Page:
That's why Penn has somewhat become two different fighters: the rage-fueled madman and the calculating strategist, each with clear but starkly contrasting results. It's pretty easy and convenient for me to make that correlation and simply recommend that Penn go for broke and pull out another amazing, highlight-reel stoppage ... but how does he realistically go about orchestrating performances that are considered some of the most incredible in the sport's history?
That's the daunting challenge that I assume is eating away at Penn. While winning the way he has is something every fighter strives to achieve, it's much harder to replicate, especially with any semblance of consistency, than having a straight-forward game-plan like imposing takedowns or staying afoot to duel with strikes. This means that Penn will have to find that happy balance in methodology between going back to his brawling roots while not foolishly exposing himself defensively; of applying his core competence of technical street-fighting at just the right time and in just the right dosage.
Yes, I'm kind of wandering aimlessly here, because I have no idea how this encounter will play out. Penn could stomp on the gas and attack MacDonald with blazing boxing combinations, burst out of his corner with a flying knee or a takedown attempt, risk the slow-paced methodical game (isn't it odd that a "risk" for Penn is playing it safe?) or settle into a mature interplay while awaiting the ideal time and place to unload whatever weapon in his arsenal is best attuned to end the fight.
MacDonald, however, should be much more predictable. He'll stay outside and use his considerable range on the feet to plunge straight, mile-long punches from a distance that Penn is unable to counter from. If the stand-up exchanges are not to his liking, MacDonald is afforded the luxury of relying on his stellar takedown acumen. I mentioned his meeting with Condit as career-defining because I thought it entailed all the elements that could make him a future champion. His boxing was tight, precise and well-timed; his takedowns were set up beautifully, fundamentally sound and wholly effective; he was vigilant in maintaining an upright posture after a takedown so as not to immerse himself in Condit's dynamic guard with the ability to eject and reset at any given moment.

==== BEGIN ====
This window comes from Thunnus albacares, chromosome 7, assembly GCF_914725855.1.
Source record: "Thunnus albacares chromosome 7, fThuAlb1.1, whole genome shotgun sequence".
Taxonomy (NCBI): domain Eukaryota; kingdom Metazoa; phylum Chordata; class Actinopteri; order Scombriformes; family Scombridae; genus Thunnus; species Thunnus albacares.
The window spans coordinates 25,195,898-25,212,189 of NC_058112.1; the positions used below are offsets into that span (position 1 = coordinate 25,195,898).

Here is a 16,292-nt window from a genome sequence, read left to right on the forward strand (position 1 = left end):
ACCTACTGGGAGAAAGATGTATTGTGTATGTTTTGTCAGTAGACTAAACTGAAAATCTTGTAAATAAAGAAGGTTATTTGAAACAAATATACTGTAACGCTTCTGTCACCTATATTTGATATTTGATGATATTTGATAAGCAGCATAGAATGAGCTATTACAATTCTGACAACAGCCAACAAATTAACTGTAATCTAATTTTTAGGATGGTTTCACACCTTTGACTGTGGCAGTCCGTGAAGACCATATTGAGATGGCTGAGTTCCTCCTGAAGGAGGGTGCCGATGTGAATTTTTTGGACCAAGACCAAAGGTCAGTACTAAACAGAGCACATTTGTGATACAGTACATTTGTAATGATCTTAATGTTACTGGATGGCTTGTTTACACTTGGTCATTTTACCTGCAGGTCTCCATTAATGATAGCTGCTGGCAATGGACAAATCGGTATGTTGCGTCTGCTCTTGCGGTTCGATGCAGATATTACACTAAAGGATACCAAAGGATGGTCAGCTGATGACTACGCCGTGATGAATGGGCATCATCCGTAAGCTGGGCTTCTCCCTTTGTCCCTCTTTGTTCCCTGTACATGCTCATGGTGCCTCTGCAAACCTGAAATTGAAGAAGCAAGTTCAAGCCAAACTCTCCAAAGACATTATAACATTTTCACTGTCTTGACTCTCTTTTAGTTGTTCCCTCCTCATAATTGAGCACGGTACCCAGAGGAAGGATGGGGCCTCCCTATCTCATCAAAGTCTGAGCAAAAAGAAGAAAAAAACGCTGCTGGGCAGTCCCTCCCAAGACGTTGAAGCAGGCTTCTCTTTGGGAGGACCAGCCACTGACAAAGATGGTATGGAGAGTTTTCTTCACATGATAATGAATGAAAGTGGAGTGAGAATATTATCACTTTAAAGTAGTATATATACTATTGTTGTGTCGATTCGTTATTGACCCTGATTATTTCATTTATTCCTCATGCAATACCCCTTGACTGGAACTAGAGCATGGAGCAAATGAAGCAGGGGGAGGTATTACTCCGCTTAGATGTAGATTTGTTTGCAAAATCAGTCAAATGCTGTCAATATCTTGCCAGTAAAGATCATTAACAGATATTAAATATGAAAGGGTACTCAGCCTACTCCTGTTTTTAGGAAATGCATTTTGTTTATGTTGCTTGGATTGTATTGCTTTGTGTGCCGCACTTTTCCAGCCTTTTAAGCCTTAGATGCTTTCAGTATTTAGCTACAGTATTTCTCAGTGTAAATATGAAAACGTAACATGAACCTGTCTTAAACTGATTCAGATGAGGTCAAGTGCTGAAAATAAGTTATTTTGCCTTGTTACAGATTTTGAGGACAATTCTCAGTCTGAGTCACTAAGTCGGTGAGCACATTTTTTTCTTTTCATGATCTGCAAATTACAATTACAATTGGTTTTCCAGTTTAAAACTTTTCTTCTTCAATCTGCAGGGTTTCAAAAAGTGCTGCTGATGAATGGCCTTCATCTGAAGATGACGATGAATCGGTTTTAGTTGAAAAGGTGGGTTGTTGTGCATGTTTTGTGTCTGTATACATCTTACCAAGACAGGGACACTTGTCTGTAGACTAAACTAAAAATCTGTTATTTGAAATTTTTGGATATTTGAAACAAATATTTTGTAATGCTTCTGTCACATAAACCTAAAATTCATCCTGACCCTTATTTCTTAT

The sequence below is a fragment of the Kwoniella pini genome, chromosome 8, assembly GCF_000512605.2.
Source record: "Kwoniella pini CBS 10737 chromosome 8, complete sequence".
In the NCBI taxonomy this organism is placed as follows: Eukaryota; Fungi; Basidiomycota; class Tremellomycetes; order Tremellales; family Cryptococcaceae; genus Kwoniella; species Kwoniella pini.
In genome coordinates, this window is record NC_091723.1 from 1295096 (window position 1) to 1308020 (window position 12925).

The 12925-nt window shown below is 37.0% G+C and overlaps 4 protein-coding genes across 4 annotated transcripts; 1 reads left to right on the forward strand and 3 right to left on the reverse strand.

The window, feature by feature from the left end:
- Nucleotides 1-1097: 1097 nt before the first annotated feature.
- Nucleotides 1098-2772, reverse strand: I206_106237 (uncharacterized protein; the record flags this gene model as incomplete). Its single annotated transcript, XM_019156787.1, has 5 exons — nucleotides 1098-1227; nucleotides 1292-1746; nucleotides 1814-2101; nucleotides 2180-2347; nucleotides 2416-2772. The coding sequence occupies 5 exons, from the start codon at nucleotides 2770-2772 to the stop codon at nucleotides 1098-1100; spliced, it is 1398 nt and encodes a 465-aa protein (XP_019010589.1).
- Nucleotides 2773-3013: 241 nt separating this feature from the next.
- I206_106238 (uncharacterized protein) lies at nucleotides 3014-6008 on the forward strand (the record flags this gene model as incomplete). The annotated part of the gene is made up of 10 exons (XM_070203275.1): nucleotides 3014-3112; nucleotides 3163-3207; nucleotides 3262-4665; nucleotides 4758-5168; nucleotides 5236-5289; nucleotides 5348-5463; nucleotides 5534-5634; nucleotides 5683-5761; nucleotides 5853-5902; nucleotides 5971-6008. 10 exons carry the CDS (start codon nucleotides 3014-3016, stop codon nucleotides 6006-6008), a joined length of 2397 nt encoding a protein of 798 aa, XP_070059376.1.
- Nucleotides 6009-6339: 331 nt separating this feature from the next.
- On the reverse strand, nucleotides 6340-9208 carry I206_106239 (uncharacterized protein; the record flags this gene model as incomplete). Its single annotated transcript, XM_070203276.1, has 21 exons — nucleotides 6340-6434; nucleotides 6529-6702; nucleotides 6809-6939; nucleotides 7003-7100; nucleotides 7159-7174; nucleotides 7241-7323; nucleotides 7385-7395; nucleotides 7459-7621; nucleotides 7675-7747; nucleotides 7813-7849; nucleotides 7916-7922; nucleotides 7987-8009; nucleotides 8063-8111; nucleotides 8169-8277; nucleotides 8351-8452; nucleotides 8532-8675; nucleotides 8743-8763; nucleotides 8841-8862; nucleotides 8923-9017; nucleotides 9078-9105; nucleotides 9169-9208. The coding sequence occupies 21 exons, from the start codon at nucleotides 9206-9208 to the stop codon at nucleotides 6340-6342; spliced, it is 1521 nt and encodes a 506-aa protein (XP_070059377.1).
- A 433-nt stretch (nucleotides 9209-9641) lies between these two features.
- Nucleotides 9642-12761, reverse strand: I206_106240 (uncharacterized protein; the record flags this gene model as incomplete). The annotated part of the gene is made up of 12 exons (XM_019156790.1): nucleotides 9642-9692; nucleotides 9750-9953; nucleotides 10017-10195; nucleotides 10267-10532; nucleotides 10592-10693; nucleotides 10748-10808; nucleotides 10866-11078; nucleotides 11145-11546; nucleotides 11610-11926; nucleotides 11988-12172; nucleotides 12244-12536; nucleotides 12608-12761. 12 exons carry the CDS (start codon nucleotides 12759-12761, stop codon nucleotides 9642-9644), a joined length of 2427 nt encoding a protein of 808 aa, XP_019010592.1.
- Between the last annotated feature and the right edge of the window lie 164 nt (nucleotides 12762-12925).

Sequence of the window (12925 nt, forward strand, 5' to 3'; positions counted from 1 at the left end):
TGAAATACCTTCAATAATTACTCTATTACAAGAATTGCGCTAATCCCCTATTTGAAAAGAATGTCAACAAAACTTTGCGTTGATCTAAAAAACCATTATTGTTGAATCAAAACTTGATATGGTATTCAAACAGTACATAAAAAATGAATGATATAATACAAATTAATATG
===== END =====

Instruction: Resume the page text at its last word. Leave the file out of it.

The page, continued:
MacDonald should be fixated on keeping the fight at either of his preferred ranges, which are the far-end of the striking bubble or deep in the pocket where he can get his hands on Penn and steer him around with his size and strength. Penn must have access to the gap in between, where the power of his explosive boxing combinations, surprise high kicks or flying knees have a commanding presence to alter the course of the fight.To do so, Penn has a find a way to get inside -- but not too far inside, where Rory will just tie him up and/or take him down -- and mount his own offense while avoiding the clutches of MacDonald's counter-punching or wrestling.
The likelihood of Penn achieving that, especially considering how few others have done so in the past, doesn't seem as good as MacDonald doing what he does best, and has done consistently against taller, larger and stronger fighters than Penn. That's why the betting odds are slanted so heavily in MacDonald's favor at an average of -300, which puts him as the biggest favorite on the card. That's also why logic would strongly indicate that MacDonald is the safer pick for all you bettors.
From a personal standpoint, and as an avid fan of the most unpredictable and emotion-inspiring sport on the planet, I think being 100% logical is stupid and boring.
My Prediction: B.J. Penn by I-Don't-Know-Hopefully-Something-Amazing.